It’s possible the stewards were using the powers given to them by articles 152 and 153 of the International Sporting Code, although they did not refer to it:
152: Any breach of this Code or the Appendices thereto, of the national rules or their appendices, or of any Supplementary Regulations committed by any organiser, official, competitor, driver, or other person or organisation may be penalised or fined.
Penalties or fines may be inflicted by the stewards of the meeting and ASNs as indicated in the following articles. [...]
153: Penalties may be inflicted as follows in order of increasing severity:
?ó?ĺÔÇÖ reprimand (blame);
?ó?ĺÔÇÖ time penalty;
Time penalty means a penalty expressed in minutes and/or seconds.
FIA International Sporting Code
It seems likely the stewards decided to give the drivers a lenient penalty because their infractions were only minor. Jenson Button, one of the drivers penalised, said after the race that he had no opportunity to slow down any more and avoid a penalty:
There was no room to lift off or hit the brakes, so to be honest I can?óÔéĽÔäót really see why I was called to the stewards.
However if stewards are able to give post-race time penalties of less than 20 seconds, it’s a pity they didn’t use that to give Michael Schumacher a less severe penalty for breaking a rule the FIA admitted was unclear.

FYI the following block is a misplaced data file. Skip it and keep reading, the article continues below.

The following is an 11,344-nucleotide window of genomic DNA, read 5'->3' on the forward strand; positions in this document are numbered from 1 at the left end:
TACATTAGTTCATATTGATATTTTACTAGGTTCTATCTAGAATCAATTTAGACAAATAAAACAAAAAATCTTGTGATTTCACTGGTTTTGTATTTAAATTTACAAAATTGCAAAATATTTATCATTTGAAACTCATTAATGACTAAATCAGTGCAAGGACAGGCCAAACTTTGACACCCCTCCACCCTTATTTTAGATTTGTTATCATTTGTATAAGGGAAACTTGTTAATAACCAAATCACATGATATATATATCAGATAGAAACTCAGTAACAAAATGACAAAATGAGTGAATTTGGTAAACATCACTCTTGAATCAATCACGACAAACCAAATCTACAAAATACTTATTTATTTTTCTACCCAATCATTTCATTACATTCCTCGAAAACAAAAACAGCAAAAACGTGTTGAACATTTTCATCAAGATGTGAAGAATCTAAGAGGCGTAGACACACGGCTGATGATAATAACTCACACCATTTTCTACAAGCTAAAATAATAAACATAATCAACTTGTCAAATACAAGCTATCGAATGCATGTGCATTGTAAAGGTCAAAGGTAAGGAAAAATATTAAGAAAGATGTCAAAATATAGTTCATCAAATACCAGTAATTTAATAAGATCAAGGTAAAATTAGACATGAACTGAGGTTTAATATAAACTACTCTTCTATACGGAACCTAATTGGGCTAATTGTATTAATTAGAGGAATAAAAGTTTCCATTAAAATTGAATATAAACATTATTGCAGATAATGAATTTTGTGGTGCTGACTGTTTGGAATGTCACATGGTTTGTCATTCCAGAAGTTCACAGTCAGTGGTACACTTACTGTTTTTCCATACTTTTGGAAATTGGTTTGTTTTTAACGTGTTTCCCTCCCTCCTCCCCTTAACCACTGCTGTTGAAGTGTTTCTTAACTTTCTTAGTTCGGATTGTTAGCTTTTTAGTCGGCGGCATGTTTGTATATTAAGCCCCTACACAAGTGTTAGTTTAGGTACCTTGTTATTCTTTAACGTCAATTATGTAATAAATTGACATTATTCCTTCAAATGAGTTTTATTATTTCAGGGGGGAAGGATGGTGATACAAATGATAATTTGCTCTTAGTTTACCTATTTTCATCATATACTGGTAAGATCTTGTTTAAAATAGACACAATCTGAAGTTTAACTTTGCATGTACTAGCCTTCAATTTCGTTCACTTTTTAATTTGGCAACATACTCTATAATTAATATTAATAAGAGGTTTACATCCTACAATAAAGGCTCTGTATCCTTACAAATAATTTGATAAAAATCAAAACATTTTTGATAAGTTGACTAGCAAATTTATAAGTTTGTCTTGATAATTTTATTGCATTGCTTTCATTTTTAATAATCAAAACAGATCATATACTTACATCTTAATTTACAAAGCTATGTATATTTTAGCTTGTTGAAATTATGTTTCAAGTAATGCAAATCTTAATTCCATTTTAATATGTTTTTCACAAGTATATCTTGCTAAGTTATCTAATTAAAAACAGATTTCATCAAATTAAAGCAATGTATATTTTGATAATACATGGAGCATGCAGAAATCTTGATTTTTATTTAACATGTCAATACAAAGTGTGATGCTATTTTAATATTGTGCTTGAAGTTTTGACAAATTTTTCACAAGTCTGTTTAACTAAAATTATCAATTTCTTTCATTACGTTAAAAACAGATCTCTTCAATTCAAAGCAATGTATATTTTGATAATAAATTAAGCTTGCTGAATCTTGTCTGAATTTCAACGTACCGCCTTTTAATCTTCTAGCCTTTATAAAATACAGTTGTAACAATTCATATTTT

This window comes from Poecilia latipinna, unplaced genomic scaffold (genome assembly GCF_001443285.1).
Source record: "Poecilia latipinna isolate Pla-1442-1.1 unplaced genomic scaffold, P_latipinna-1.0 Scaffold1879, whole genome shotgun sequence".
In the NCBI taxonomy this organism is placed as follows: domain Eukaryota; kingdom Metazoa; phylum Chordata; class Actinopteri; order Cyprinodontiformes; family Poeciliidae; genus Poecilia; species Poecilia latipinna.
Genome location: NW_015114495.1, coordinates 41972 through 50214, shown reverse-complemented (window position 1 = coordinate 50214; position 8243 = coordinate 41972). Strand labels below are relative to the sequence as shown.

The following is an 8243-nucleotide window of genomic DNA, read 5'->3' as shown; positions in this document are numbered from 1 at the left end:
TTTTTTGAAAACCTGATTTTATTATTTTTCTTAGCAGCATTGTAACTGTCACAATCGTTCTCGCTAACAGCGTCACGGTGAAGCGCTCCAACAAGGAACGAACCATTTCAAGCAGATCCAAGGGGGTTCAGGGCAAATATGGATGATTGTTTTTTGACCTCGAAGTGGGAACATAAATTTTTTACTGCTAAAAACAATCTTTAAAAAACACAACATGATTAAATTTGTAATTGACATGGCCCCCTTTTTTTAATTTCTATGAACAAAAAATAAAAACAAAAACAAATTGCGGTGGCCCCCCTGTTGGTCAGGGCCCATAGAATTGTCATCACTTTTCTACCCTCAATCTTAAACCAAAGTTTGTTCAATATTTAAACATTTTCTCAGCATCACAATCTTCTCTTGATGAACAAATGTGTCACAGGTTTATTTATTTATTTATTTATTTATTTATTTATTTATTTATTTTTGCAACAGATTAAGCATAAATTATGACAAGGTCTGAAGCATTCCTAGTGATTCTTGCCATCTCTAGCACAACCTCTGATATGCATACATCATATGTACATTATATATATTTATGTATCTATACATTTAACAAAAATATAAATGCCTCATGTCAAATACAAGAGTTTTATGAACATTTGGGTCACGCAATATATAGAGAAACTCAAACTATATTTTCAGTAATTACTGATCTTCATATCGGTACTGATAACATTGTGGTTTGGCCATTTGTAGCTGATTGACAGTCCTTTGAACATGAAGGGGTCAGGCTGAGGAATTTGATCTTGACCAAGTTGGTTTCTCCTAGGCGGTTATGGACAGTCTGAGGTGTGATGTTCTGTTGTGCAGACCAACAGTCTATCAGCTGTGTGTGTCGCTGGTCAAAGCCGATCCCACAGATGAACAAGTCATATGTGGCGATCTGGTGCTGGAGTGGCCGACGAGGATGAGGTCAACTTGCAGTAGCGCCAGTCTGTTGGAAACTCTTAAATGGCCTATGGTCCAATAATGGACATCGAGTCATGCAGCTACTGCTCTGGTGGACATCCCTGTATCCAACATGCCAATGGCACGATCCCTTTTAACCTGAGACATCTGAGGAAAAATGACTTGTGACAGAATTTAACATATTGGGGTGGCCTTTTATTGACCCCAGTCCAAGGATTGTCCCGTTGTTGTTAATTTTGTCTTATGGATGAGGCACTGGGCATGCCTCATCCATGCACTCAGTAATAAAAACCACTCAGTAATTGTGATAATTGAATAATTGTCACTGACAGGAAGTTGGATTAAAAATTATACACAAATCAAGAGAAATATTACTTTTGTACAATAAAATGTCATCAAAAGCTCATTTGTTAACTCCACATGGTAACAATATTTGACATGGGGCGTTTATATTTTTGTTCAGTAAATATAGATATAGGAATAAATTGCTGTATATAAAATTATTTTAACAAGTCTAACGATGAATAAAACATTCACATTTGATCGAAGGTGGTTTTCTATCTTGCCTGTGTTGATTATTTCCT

The highly unusual circumstances surrounding Hamilton’s penalty have been explained in detail in these earlier articles:
- Safety car plays into McLaren?óÔéĽÔäós hands in Valencia
- Valencia?óÔéĽÔäós short pit lane helps Hamilton hold onto second
Comparing Hamilton’s drive-through penalty on Sunday with Alonso’s at Shanghai for jumping the start highlights the inconsistencies in using drive-through penalties. Because of the varying lengths of the pit lanes Hamilton’s penalty cost him 12.7s at Valencia, Alonso’s in Shanghai cost him 21s.
Add in the difference in the delay in handing out the penalties – Alonso got his much earlier because he happened to commit his infraction before the eyes of the race director – and the reasons for the perceived difference in severity of the penalties become clear.
None of this justifies Ferrari’s claim the race was “manipulated”. But it’s clear the rules could be improved.
There is a simple and fair solution to the drive-through penalties problem: Replace them with stop-go penalties, and vary the duration a driver is stopped from race to race to even out the differences in pit lane length.
Should Hamilton have received a more severe penalty? As Will Buxton points out when he overtook the safety car in a GP2 race four years ago (albeit in rather different circumstances) he was disqualified.